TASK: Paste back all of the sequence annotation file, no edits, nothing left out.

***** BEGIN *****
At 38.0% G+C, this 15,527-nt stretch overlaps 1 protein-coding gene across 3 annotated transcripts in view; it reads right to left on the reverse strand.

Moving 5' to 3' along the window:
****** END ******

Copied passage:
At 38.0% G+C, this 15,527-nt stretch overlaps 1 protein-coding gene across 3 annotated transcripts in view; it reads right to left on the reverse strand.

Moving 5' to 3' along the window: